Tents have increased by 71% in San Francisco since January, and temporary structures for homeless people have risen a whopping 285% in the Tenderloin neighborhood. With the spike in people living in tents, San Francisco has dealt with its homeless epidemic by sanctioning the city's first tent city.
San Francisco set up encampment squares this week that allows homeless people to legally pitch tents while keeping a safe distance from others. The tent city, which is called the "Safe Sleeping Site," is located in close proximity to City Hall. San Francisco will open two more designated tent city sites soon.
The tent city, which is maintained by the Department of Public Works, features seven portable toilets, two hand-washing stations, and 24-hour security.
The city decided to sanction the "Safe Sleeping Village" after San Francisco's homeless shelters were forced to reduce capacity so that social distancing guidelines could be practiced during the coronavirus pandemic. With less availability at homeless shelters, vagrants started living in the streets.
"While in normal times I would say that we should focus on bringing people inside and not sanctioning tent encampments, we frankly do not have many other options right now," Mayor London Breed said. "Having places with resources serving people in the neighborhood is better than unsanctioned encampments."
During the COVID-19 outbreak, San Francisco procured 2,000 hotel rooms for the city's homeless population of more than 8,000. City officials say over 1,000 homeless individuals have been moved into hotel rooms during the shelter-in-place order.
San Francisco is supplying drugs and alcohol to homeless people who are staying at city-leased hotels during the coronavirus quarantine.
Urban Alchemy, a nonprofit services provider, is offering health services and nutrition to unsheltered individuals in the tent city. The group urged musicians, therapists, artists, and teachers to donate their services to the tent city and its inhabitants.
San Francisco Opens First Temporary Sanctioned Tent Homeless Encampment With Social Distance Markings Justin Sullivan/Getty Images
However, many San Francisco residents are concerned about the skyrocketing amount of homeless individuals. Lisa Russell told KGO-TV that she feels like a prisoner in her own home, in which she lives with her father, husband, and 11-year-old son. "I feel 100% like a prisoner," Russell said.
Russell said that a large tent was set up right outside her home, only an arm's reach from a window at their house.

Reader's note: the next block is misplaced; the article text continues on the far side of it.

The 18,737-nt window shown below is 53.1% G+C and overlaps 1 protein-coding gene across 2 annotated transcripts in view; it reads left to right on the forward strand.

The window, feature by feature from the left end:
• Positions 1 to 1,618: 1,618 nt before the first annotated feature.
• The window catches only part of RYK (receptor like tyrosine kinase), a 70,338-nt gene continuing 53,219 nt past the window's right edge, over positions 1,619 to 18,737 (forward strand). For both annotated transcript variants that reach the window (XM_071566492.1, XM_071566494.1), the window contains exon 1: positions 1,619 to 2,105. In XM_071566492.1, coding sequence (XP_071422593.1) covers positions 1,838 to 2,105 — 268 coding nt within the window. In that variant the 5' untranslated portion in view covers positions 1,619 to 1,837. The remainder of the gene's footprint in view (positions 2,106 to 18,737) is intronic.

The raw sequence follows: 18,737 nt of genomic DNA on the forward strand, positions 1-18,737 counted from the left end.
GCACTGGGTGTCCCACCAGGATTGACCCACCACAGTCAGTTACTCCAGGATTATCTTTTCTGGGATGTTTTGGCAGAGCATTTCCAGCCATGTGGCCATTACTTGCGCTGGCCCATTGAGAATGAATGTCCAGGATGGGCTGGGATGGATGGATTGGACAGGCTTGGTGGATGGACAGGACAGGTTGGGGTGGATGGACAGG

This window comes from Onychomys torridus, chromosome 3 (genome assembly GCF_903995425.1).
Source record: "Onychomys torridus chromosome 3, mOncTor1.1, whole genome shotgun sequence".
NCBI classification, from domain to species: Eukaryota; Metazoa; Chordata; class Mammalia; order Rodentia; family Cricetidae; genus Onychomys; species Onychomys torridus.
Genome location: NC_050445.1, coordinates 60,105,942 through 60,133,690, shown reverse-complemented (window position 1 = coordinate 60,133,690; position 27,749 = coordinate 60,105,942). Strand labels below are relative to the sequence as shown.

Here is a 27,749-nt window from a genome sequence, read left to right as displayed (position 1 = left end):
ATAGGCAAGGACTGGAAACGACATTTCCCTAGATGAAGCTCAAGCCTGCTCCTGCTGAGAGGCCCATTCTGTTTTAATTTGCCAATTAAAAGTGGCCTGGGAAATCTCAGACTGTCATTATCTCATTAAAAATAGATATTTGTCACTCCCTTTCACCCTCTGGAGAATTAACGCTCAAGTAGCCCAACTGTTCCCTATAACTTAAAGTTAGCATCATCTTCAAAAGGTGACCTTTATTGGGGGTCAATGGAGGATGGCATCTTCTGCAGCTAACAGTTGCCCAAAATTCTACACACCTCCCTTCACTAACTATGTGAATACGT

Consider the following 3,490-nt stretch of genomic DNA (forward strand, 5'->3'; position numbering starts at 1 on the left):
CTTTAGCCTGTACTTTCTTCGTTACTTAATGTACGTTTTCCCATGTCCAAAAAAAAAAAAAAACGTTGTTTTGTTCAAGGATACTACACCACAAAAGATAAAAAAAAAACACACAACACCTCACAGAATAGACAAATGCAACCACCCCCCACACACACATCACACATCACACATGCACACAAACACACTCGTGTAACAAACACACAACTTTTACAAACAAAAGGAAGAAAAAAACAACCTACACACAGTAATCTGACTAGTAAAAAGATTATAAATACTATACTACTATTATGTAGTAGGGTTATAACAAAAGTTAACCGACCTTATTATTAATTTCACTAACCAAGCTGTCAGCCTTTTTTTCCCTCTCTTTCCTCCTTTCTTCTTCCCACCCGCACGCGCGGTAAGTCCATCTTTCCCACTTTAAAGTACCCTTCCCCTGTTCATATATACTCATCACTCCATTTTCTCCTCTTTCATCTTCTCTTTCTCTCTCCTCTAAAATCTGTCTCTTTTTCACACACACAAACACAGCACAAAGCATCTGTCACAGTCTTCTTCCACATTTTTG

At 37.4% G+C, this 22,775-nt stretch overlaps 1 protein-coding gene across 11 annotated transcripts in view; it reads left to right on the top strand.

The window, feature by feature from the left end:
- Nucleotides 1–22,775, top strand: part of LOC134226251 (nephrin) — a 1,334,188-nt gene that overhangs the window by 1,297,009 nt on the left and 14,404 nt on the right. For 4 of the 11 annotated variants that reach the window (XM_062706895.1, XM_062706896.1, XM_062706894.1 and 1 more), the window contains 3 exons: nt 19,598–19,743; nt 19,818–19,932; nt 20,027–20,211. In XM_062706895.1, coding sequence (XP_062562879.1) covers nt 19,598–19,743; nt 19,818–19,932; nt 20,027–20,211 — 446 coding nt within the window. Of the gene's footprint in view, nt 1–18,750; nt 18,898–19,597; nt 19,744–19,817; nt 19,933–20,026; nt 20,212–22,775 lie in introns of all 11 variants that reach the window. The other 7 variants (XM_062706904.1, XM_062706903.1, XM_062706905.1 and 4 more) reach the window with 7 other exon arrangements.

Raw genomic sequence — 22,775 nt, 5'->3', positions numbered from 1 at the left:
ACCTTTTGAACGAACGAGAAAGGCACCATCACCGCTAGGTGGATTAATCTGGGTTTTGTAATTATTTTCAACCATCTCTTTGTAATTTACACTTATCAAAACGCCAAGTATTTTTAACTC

"The virus, it's so close that it could easily be brought in, you know," Russell said. "I mean, if you open these windows or with that, you're basically having anybody who's that close inside your room, might as well invite them inside your apartment, you know, because they're that close to it."
The tent is near a vent, and Russell is worried that her family could be infected with coronavirus despite sheltering in place.
"We are scared that, by no fault of our own and by following the rules, we're going to end up getting COVID. And that could be deadly for both my father and myself," Russell, who suffers from severe asthma and her 73-year-old father, who is at high risk for the disease, said.
The Russells said they see rampant drug use daily, fights, and fires. The family claims that two tents caught on fire in recent months, sending smoke into their building.
"After 15 years of living in San Francisco, it's where my heart is, I love this place," Russell said. "And it kills me inside to see what is happening because we do not have city officials stepping up and doing their job."
Tenderloin officials say that since the pandemic, tents have gone from 400 to more than 1,100. Mike Abuyaghi, an owner of an auto shop in the Tenderloin district, is also worried about the homeless epidemic.
"It's unsafe. It's unsanitary. Whatever is going on here, it's inhumane," Abuyaghi told CNN. "It's like, you know, you come to work and you want to focus on what you're here for. Then you have all the craziness going on."
"What I am seeing that's different are more tents, and it's what the city calls 'visible homelessness,' and visible homelessness is not the issue," said Kelley Cutler of the Coalition on Homelessness. "The issue is that people don't have access to alternatives. There are no alternatives."